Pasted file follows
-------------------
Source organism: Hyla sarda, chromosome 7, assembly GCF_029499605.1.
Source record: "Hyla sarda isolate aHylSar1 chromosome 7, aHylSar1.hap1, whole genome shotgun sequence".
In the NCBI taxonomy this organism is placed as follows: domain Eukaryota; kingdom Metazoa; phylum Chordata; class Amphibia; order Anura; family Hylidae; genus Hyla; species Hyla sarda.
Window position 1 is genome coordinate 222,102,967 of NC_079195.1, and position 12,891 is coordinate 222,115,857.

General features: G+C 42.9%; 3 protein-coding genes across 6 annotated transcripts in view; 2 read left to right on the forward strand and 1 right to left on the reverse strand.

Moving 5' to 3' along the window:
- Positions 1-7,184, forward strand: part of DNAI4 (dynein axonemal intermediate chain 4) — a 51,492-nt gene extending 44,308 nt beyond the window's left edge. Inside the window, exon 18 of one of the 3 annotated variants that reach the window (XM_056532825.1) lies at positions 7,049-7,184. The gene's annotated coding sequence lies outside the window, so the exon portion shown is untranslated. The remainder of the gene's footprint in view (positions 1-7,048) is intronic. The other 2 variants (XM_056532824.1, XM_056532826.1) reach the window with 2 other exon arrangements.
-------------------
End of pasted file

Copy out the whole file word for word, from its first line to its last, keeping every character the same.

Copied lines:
Source organism: Hyla sarda, chromosome 7, assembly GCF_029499605.1.
Source record: "Hyla sarda isolate aHylSar1 chromosome 7, aHylSar1.hap1, whole genome shotgun sequence".
In the NCBI taxonomy this organism is placed as follows: domain Eukaryota; kingdom Metazoa; phylum Chordata; class Amphibia; order Anura; family Hylidae; genus Hyla; species Hyla sarda.
Window position 1 is genome coordinate 222,102,967 of NC_079195.1, and position 12,891 is coordinate 222,115,857.

General features: G+C 42.9%; 3 protein-coding genes across 6 annotated transcripts in view; 2 read left to right on the forward strand and 1 right to left on the reverse strand.

Moving 5' to 3' along the window:
- Positions 1-7,184, forward strand: part of DNAI4 (dynein axonemal intermediate chain 4) — a 51,492-nt gene extending 44,308 nt beyond the window's left edge. Inside the window, exon 18 of one of the 3 annotated variants that reach the window (XM_056532825.1) lies at positions 7,049-7,184. The gene's annotated coding sequence lies outside the window, so the exon portion shown is untranslated. The remainder of the gene's footprint in view (positions 1-7,048) is intronic. The other 2 variants (XM_056532824.1, XM_056532826.1) reach the window with 2 other exon arrangements.